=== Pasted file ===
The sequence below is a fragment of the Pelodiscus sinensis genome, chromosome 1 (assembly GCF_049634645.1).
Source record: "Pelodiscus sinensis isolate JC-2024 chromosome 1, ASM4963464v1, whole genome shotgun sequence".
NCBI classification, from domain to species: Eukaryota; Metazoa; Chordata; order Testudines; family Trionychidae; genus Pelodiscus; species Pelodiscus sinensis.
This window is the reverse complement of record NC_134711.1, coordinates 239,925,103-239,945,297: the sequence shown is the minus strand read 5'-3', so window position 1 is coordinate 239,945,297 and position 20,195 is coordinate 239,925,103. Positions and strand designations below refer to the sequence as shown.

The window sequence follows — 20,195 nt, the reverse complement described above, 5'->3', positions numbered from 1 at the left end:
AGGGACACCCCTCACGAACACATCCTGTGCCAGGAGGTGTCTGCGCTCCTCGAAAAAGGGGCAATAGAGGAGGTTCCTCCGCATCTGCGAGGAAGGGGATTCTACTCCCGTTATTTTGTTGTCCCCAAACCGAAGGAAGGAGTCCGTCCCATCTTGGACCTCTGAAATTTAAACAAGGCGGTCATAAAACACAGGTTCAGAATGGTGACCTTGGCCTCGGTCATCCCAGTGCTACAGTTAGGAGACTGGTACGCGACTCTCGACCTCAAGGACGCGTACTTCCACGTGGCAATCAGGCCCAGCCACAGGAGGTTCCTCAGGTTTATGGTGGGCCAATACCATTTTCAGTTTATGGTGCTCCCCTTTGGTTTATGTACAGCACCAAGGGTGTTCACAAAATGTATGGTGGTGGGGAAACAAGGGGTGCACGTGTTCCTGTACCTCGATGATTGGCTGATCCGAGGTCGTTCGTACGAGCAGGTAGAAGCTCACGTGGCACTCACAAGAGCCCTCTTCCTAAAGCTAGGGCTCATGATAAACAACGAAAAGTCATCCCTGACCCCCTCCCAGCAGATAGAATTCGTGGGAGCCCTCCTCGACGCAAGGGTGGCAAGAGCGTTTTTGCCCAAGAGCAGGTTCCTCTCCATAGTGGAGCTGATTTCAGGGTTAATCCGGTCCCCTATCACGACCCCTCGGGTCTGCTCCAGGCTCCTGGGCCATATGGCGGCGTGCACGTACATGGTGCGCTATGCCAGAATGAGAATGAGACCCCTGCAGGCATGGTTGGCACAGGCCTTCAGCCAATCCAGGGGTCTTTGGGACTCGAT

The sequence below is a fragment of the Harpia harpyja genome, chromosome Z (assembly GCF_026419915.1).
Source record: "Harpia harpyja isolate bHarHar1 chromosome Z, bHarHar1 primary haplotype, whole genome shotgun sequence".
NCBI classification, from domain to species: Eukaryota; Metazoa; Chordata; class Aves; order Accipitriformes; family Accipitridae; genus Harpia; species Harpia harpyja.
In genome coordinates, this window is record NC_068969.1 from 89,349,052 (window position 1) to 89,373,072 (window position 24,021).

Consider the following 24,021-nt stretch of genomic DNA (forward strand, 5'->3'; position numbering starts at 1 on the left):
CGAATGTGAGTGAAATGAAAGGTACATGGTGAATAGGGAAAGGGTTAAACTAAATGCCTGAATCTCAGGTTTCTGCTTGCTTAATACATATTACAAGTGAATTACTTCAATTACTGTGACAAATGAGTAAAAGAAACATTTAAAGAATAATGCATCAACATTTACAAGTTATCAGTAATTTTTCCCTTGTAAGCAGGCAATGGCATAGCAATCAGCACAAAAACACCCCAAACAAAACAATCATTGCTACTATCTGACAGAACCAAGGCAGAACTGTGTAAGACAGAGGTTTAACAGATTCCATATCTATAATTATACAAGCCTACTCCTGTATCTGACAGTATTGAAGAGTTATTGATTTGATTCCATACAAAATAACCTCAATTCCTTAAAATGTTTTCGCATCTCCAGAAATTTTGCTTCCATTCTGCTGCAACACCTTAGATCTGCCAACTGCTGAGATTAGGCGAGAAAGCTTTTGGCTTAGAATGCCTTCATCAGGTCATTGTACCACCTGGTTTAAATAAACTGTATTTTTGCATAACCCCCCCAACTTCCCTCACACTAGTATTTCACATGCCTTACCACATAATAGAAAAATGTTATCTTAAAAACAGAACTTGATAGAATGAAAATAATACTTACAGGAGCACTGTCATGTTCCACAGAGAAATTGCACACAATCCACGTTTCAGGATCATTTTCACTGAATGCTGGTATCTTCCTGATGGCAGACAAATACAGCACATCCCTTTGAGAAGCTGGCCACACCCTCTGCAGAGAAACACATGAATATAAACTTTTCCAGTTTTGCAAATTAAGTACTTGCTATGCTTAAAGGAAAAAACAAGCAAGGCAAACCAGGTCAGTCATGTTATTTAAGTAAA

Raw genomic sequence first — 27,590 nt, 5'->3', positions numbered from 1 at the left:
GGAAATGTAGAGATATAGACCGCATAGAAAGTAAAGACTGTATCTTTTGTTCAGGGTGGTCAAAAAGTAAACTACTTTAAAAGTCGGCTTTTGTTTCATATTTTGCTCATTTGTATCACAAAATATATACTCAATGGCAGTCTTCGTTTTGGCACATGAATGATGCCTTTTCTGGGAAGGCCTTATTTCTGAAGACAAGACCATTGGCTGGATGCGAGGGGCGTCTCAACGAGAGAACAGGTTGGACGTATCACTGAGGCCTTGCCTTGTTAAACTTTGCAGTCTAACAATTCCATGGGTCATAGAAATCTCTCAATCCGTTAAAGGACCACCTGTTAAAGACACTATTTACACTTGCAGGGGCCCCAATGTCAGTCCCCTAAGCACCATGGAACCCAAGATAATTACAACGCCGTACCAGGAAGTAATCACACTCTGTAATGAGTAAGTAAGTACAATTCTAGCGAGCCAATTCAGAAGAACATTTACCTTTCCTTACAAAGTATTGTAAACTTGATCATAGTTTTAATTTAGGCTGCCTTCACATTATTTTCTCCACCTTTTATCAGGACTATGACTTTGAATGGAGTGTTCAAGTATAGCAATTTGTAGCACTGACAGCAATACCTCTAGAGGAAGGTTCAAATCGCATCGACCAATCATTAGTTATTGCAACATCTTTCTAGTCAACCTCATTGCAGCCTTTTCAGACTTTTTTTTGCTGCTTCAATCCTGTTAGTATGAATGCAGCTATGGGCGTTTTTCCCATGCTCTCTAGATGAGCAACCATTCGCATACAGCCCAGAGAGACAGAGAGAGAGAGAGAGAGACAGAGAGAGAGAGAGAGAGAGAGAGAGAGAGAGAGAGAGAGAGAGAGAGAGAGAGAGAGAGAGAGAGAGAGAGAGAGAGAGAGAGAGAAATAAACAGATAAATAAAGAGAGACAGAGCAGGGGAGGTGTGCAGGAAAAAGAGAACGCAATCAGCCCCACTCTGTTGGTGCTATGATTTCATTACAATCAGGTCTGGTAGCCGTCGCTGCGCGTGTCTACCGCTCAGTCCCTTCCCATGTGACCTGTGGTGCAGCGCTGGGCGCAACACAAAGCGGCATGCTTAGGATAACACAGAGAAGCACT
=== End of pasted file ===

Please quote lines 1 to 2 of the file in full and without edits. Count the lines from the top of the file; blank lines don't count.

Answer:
The sequence below is a fragment of the Pelodiscus sinensis genome, chromosome 1 (assembly GCF_049634645.1).
Source record: "Pelodiscus sinensis isolate JC-2024 chromosome 1, ASM4963464v1, whole genome shotgun sequence".